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SBG Manuscript Guidelines

Authors are responsible for ensuring that their manuscript meets SBG publication guidelines. We identify and describe the guidelines specific to SBG submissions in Section I (Items A-E) below. Authors should review and follow guidelines specific to manuscripts in the category for which their submission is intended--e.g., Article, Point of View Essay, Film Review, Book Review, or blog post.

Unless otherwise directed in Section II (Items F-P), authors will follow the American Sociological Association (ASA) style guidelines in preparing their manuscript. We encourage student authors to review Quick_Tips_for_ASA_Style.pdf-Adobe Reader or Purdue’s OWL, which has a section on ASA manuscript guidelines.

    Section I. Guidelines Specific to SBG Submission Type (Items A-E)

  1. Articles of an Empirical, Analytical, or Theoretical Nature
  2. Articles on Clinical Practice
  3. Point of View Essays
  4. Book and/or Film Reviews
  5. Blog Posts Section
  6. Section II. General Manuscript Guidelines (Items F-P)

  7. Font, Spacing, and Margins
  8. Length
  9. Title Page
  10. Body of Paper
  11. Citations in the Body of the Paper
  12. Citing Internet Sources
  13. Footnotes versus Endnotes
  14. Tables and Figures/Graphs
  15. Copyrighted Material
  16. References
  17. Appendix/Appendices

I. Guidelines Specific to SBG Submission Type (Items A-E)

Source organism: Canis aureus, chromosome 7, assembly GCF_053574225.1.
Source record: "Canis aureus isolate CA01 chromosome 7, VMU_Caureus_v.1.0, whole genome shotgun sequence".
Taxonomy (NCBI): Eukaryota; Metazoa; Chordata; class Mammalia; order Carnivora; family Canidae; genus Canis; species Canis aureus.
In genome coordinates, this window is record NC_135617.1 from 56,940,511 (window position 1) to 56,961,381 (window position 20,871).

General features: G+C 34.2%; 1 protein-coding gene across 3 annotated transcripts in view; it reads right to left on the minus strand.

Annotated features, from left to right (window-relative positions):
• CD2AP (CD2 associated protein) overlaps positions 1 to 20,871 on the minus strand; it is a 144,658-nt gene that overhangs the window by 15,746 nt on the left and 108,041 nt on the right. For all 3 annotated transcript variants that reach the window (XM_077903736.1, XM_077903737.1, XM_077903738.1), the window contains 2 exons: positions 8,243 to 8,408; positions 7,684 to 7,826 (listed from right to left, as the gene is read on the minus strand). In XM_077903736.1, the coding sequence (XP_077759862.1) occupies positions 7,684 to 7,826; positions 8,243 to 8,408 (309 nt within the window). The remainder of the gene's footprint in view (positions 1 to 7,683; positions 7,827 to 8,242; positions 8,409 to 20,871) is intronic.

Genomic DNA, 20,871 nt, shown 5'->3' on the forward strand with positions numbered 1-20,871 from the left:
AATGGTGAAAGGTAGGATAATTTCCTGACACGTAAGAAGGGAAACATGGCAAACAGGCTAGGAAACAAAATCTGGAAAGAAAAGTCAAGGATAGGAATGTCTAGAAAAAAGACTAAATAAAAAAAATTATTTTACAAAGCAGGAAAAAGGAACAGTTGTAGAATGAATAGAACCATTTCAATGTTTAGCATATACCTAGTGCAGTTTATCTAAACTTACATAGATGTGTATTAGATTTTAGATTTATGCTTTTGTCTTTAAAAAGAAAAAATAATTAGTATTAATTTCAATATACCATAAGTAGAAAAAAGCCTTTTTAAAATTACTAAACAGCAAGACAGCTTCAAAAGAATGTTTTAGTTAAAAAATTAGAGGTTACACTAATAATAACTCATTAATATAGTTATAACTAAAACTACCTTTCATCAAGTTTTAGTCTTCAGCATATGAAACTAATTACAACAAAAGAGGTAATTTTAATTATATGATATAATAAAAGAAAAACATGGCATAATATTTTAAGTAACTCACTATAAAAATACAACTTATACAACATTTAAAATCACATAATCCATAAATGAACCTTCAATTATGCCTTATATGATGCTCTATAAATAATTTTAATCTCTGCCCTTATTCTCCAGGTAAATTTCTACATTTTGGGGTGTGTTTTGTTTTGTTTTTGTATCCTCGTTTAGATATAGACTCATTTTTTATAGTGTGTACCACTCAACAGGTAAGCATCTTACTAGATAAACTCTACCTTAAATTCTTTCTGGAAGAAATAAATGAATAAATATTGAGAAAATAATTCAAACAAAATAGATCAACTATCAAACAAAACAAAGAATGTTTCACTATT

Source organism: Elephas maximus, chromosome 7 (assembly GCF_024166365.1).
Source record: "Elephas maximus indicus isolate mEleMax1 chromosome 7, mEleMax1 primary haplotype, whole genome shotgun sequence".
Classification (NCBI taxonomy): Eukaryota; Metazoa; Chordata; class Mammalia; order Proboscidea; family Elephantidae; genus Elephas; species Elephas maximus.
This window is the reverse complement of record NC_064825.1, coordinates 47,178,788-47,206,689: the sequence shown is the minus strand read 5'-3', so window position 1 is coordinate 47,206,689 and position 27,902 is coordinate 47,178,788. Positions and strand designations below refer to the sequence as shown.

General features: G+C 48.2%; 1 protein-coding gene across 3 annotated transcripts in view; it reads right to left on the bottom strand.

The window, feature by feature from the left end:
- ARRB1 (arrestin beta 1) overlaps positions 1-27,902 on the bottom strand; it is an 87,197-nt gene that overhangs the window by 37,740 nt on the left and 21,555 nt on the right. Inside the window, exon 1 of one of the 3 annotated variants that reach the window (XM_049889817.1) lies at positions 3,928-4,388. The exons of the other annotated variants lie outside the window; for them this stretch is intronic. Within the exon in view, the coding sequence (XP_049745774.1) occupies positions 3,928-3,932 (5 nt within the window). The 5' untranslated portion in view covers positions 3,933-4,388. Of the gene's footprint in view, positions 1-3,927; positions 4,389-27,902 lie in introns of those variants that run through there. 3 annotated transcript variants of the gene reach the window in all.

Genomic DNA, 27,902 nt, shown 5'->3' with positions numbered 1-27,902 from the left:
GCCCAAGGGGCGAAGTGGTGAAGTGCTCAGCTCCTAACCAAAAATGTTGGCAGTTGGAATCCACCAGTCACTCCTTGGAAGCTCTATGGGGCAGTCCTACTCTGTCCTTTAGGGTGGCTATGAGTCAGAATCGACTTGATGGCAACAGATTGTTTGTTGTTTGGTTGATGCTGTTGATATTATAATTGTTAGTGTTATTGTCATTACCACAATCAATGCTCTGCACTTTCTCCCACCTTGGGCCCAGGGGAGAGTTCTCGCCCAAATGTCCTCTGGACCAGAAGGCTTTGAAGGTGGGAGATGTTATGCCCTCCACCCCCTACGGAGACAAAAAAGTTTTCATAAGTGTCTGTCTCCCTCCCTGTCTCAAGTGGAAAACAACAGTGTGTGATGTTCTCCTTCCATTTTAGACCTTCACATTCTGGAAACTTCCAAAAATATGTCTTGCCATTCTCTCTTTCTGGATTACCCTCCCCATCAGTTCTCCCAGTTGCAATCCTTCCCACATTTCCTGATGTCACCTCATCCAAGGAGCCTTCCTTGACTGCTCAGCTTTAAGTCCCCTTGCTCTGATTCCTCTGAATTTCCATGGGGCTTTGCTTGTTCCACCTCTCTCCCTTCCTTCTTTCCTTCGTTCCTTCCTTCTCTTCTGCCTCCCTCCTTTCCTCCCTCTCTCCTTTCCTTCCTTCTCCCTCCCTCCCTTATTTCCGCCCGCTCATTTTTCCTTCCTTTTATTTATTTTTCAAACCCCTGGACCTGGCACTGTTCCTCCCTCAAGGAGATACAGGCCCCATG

A. Articles of Empirical, Analytical, or Theoretical Nature

Author(s) is (are) encouraged to divide their manuscript into labeled sections. Broad section headings generally include the following:

Introduction,
Literature Review,
Hypothesis/ses or Thesis,
Research Methods,
Analysis of Results,
Conclusion,
Discussion and/or Implications

Submissions intended for publication as articles require the author(s) to submit an Abstract of between 200 - 350 words at the same time they submit their manuscript.

The Abstract must appear on a separate page after the title page, along with three or four Key Words/Phrases identifying the content of the submission. The Abstract should include the objective, method, results, conclusions, and practical implications of the submission. Authors should use complete sentences and spell out any acronyms the first time mentioned in the Abstract and in the Body the paper.

B. Articles on Clinical Practice: Section Divisions

For submissions on clinical practice, authors are encouraged to divide the body of the paper into three parts which include the following:

  1. A brief review of relevant clinical theory and research;
  2. Description and analysis of the clinical case material reported in the paper; and
  3. Discussion of the clinical case material against the background of existing theories and/or modifications needed/recommended to enhance the clinical case material.